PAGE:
Looking Back: St. Lawrence District, Toronto, Ontario
TEXT Joey Giaimo
In the 1970s, the St. Lawrence neighbourhood entered Toronto’s landscape as an alternative approach to the Modernist planned neighbourhood. Decades on, it stands as the predecessor of current large-scale planning in the city. Unlike some of its contemporaries, there has been no call for overhaul, interventions or renewal. It works, and changes aren’t required.
The site—a 17.8-hectare piece of vacated industrial land in a disconnected part of the city—was prime for a large-scale redevelopment agenda. The direction it ultimately took had to do with a cast of influential characters at the reform-minded City Hall. With the municipality leading the agenda, and the omnipresent Jane Jacobs overseeing the process, the project gained early momentum from proponents including David Crombie, Michael Dennis and John Sewell. Their architectural counterparts—Alan Littlewood, Eberhard Zeidler FRAIC, Jerome Markson FRAIC, Ron Thom, Henno Sillaste, Irving Grossman, and later Jack Diamond FRAIC—set out to design a neighbourhood that, instead of deploying big Modernist moves, exercised restraint.
Developing an alternative to the default planning dogma of the time was no small feat. Taking cues from the site’s immediate context and the city’s built heritage, the design approach was varied and considered. Old downtown roads were extended, uses and demographics mixed, cars welcomed into the neighbourhood, building forms democratized, boundaries obscured. The planning attitude was, seemingly, to devise nothing new at all: a sort of throwback to the courteously developed city.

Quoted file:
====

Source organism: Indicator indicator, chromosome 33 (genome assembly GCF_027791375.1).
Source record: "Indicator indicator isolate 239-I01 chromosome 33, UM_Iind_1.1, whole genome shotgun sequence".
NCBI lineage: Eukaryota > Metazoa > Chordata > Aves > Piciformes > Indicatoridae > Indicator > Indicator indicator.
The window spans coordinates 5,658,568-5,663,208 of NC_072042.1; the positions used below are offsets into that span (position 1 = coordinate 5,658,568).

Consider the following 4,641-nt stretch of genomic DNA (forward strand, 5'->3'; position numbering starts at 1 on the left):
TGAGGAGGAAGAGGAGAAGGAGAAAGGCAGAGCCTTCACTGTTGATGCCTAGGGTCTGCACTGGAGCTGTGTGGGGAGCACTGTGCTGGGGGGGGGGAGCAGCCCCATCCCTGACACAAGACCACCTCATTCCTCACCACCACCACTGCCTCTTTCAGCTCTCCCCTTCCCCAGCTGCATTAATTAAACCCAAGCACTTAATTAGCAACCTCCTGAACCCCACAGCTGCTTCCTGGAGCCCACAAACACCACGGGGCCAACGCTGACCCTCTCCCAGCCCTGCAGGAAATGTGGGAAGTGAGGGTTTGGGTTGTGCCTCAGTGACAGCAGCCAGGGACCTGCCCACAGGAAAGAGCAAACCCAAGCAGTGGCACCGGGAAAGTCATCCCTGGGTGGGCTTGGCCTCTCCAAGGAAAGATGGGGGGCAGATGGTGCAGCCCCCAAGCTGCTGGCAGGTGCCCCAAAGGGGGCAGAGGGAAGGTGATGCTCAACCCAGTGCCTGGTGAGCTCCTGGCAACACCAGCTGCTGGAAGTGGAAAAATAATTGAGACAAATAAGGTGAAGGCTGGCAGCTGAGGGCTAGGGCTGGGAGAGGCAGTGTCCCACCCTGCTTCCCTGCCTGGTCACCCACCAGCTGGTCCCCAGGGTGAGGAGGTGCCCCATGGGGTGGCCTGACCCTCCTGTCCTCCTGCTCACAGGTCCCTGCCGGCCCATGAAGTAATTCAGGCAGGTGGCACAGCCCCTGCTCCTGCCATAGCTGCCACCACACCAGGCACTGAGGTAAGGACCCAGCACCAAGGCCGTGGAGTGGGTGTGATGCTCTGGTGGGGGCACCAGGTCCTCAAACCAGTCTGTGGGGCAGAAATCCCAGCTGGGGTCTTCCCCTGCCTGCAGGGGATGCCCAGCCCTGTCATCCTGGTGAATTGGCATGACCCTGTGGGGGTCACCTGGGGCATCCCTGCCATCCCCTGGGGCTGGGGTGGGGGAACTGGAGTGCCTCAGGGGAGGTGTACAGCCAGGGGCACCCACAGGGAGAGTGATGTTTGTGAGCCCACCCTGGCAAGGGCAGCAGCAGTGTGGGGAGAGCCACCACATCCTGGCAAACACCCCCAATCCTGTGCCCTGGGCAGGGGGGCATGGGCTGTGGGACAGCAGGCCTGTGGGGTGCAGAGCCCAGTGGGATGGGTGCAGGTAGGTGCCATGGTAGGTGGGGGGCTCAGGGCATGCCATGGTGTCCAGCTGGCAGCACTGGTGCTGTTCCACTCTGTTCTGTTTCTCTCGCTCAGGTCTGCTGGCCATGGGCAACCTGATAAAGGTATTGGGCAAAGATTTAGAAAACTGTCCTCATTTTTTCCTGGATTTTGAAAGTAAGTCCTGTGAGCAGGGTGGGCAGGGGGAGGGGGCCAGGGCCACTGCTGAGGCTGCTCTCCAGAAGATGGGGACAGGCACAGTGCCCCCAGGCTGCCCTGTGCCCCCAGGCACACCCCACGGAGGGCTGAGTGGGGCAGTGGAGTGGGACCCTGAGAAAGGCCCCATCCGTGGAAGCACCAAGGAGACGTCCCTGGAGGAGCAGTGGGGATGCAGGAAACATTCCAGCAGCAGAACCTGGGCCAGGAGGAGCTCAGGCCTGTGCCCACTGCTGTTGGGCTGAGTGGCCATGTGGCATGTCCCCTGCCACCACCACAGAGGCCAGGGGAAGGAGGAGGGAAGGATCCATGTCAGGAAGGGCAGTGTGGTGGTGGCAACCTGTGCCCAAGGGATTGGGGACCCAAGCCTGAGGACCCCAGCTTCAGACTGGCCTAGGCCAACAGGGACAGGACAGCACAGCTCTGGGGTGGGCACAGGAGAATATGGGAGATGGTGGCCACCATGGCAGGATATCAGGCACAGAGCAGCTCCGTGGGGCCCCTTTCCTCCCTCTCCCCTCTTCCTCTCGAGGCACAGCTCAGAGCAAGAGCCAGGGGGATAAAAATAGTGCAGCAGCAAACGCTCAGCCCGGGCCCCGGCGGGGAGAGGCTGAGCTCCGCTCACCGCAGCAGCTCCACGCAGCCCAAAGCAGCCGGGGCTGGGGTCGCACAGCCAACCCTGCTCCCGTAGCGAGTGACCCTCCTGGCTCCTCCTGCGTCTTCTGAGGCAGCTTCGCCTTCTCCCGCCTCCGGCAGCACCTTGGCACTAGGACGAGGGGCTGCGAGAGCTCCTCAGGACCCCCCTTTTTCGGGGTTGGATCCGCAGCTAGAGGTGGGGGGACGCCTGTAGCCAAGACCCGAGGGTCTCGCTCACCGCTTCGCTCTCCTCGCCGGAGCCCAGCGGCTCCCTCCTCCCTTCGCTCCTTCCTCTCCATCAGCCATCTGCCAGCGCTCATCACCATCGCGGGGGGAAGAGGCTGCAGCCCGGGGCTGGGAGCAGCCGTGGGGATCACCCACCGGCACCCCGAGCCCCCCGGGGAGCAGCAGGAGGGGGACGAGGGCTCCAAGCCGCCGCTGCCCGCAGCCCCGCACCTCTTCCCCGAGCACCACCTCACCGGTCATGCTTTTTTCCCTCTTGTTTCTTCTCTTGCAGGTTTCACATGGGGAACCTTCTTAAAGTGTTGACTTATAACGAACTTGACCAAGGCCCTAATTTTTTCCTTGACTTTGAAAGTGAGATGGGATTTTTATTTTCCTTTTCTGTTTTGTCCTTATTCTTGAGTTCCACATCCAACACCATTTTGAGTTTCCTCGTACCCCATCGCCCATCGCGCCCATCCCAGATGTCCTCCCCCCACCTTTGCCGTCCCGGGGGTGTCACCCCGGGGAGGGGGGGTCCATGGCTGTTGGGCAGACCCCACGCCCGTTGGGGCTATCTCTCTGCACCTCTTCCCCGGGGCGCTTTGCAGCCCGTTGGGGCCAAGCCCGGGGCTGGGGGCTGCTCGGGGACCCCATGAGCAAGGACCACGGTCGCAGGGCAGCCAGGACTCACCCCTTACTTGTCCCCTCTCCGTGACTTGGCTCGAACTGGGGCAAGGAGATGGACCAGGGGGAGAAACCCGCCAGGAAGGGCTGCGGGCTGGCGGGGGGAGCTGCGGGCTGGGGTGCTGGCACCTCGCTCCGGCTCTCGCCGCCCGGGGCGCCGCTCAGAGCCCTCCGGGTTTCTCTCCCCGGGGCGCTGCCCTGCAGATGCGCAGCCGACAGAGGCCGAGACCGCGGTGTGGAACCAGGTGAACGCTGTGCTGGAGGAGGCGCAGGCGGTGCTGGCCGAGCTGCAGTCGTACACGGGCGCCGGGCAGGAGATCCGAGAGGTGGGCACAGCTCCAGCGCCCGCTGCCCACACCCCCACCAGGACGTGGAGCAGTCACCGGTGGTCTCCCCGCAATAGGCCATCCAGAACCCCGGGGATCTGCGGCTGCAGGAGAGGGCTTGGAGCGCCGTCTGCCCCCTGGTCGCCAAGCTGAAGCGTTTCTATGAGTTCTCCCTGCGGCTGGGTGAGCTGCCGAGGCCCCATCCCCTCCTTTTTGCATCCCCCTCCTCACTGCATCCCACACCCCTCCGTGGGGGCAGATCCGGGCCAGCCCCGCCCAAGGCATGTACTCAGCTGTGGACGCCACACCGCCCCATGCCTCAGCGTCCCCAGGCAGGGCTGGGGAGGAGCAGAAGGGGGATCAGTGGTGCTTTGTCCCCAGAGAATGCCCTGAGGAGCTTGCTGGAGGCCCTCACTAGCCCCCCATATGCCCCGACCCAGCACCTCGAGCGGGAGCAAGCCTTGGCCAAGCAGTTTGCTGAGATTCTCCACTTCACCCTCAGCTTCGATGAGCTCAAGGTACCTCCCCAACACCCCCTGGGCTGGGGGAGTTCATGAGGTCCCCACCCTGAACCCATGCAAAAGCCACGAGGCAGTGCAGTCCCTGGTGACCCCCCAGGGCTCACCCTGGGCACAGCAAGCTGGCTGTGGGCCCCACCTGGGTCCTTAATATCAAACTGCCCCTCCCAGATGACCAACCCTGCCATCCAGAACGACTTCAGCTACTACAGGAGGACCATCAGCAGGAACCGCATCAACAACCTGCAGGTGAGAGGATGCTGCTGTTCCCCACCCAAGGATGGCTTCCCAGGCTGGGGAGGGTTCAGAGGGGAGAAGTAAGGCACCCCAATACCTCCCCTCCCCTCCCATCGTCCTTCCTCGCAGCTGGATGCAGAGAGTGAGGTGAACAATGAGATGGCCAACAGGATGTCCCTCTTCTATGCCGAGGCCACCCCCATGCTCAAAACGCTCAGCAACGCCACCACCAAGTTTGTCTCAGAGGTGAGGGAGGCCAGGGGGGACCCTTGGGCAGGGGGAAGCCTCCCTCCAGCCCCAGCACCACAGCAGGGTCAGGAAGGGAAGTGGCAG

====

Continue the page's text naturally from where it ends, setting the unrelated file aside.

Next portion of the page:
The intention was to present St. Lawrence as a typical Toronto neighbourhood with fabric buildings and landscapes integrated into larger city programs and processes—a reverent nod to the ordinary. Its success is hinged on this idea. Taken in increments, the neighbourhood’s demure presence is convincing. However, this perception tends to overshadow the innovations of the neighbourhood at the larger scale. The built forms and characteristics may point to the past, but the master plan is a radical take on the city’s residential areas.
Take the best bits from Toronto’s neighbourhoods, mix them up and reassemble them along a kilometre-long swath of land. It is this contextual reassembling that is most compelling—the insertion of primarily residential typologies into the exacting post-industrial context. Prominent east-west linear landscapes and buildings serve the residents well, as they are cleverly laid out with clear public, semi-public and private spaces. Running parallel with the Esplanade, a long linear park becomes the communal connector for the neighbourhood. If this park stands at the forefront, then a mid-rise building datum forms the middle ground, guarding the tranquility of the residential areas in the background. A set of raised townhouses, mid-rise and high-rise buildings form the southern edge, offering respite from the Gardiner Expressway and the rail line, just metres away.
The neighbourhood’s legacy resonates a couple of blocks west, in what is known as the C-2 Block. Completed in the late 1990s, the block comprises four co-op residences bound together to define a hard urban edge, which pull away at the centre to encompass a courtyard. More recently, a podium-plus-tower building has taken root in a pocket between the original precinct and C-2. Its attempt to blend with the neighbourhood context at grade and at the podium level is notable, but these moves dissolve in the upper storeys with a showy tower that proves particularly awkward in this area.
More than 30 years on, the St. Lawrence neighbourhood remains a unique Toronto prototype. Its exceptional master plan—combined with deftly modest architecture and intact social objectives—prove that it is the value of the reticent collective that endures.
Joey Giaimo, MRAIC, is a Toronto-based architect. He is a former associate at ERA Architects and now principal at Giaimo.